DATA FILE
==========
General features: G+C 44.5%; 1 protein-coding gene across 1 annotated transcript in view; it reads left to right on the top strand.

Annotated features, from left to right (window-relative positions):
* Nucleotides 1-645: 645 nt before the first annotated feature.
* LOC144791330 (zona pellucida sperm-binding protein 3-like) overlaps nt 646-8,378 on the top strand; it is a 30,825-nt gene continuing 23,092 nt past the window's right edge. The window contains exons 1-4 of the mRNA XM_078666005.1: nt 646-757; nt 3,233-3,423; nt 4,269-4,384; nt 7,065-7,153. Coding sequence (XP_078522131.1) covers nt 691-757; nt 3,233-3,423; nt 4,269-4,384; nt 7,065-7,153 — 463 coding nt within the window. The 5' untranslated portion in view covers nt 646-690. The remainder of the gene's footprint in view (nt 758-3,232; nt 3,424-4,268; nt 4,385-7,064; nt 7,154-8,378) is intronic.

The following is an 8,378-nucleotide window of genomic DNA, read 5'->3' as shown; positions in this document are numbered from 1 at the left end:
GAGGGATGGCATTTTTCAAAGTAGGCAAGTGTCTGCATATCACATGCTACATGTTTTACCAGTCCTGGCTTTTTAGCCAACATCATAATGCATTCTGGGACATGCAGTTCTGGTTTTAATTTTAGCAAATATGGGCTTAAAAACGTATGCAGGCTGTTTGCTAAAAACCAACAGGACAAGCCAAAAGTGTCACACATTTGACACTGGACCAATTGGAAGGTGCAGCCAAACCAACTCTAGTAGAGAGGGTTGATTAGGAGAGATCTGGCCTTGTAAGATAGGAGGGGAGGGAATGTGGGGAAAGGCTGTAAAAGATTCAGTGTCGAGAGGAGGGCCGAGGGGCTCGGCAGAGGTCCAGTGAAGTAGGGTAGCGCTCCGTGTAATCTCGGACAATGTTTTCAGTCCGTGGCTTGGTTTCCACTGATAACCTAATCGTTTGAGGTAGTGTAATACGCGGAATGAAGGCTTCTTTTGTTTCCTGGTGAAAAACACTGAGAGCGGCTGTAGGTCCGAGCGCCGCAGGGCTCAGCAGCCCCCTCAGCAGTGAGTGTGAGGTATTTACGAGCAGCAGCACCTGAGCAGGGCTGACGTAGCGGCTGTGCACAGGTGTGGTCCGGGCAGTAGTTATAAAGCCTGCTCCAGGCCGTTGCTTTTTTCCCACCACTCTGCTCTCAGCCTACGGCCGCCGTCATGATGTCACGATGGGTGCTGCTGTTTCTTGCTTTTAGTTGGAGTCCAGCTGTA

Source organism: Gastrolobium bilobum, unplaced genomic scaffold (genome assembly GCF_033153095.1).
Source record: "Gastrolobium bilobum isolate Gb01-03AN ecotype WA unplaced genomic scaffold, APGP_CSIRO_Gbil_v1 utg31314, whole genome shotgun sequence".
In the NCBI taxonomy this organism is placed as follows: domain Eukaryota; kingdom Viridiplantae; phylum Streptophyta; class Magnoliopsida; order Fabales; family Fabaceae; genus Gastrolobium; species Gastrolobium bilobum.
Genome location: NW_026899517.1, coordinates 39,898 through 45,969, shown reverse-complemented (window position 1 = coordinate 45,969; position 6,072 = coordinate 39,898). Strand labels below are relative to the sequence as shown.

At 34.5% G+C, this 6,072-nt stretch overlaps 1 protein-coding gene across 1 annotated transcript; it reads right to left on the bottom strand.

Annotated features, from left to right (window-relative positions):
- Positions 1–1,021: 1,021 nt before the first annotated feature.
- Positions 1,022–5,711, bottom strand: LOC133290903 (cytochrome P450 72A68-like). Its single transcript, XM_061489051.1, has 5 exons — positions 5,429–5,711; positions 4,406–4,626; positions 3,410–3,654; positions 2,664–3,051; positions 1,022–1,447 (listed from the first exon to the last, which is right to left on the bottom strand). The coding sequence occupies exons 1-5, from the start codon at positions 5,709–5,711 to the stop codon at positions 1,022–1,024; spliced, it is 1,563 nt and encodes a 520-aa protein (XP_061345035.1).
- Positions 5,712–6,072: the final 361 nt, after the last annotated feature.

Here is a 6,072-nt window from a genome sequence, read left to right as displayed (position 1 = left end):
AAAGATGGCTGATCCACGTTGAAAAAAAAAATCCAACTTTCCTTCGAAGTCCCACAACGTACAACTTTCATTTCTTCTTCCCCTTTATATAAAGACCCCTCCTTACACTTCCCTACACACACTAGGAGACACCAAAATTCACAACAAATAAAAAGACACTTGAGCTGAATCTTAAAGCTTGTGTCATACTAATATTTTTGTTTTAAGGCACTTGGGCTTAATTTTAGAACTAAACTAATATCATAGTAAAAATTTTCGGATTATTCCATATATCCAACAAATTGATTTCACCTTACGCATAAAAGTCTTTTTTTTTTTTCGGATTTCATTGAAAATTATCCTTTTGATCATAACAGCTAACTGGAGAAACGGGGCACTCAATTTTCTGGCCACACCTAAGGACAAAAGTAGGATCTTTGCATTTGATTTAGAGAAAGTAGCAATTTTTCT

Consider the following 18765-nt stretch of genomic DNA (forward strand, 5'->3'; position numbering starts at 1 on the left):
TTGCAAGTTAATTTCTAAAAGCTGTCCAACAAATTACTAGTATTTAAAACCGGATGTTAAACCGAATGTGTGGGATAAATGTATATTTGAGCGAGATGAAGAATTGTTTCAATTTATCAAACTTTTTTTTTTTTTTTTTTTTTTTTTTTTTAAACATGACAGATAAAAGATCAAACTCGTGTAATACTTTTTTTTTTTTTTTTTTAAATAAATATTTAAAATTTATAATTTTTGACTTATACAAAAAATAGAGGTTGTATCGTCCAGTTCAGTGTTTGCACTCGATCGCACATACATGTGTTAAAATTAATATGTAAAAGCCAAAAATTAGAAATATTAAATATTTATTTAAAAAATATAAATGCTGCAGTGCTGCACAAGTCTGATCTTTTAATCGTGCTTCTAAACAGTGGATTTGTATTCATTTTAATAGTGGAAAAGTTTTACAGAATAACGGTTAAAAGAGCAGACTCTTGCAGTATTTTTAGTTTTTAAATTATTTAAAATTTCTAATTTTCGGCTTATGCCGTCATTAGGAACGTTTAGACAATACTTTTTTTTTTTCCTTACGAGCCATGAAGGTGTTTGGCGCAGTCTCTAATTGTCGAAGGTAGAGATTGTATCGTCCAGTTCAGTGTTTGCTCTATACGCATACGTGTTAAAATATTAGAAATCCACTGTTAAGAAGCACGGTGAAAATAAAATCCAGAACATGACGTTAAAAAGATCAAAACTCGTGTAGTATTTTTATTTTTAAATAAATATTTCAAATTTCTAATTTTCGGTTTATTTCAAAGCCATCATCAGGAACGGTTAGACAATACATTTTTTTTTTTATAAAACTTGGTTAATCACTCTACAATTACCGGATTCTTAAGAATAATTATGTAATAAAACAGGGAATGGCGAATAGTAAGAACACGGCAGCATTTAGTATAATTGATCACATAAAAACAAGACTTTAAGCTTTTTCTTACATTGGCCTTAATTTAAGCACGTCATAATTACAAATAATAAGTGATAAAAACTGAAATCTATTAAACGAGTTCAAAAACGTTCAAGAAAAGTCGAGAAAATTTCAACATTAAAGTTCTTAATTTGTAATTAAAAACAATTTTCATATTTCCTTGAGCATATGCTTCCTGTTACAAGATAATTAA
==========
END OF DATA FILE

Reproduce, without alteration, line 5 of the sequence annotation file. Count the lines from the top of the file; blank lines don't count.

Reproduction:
The following is an 8,378-nucleotide window of genomic DNA, read 5'->3' as shown; positions in this document are numbered from 1 at the left end: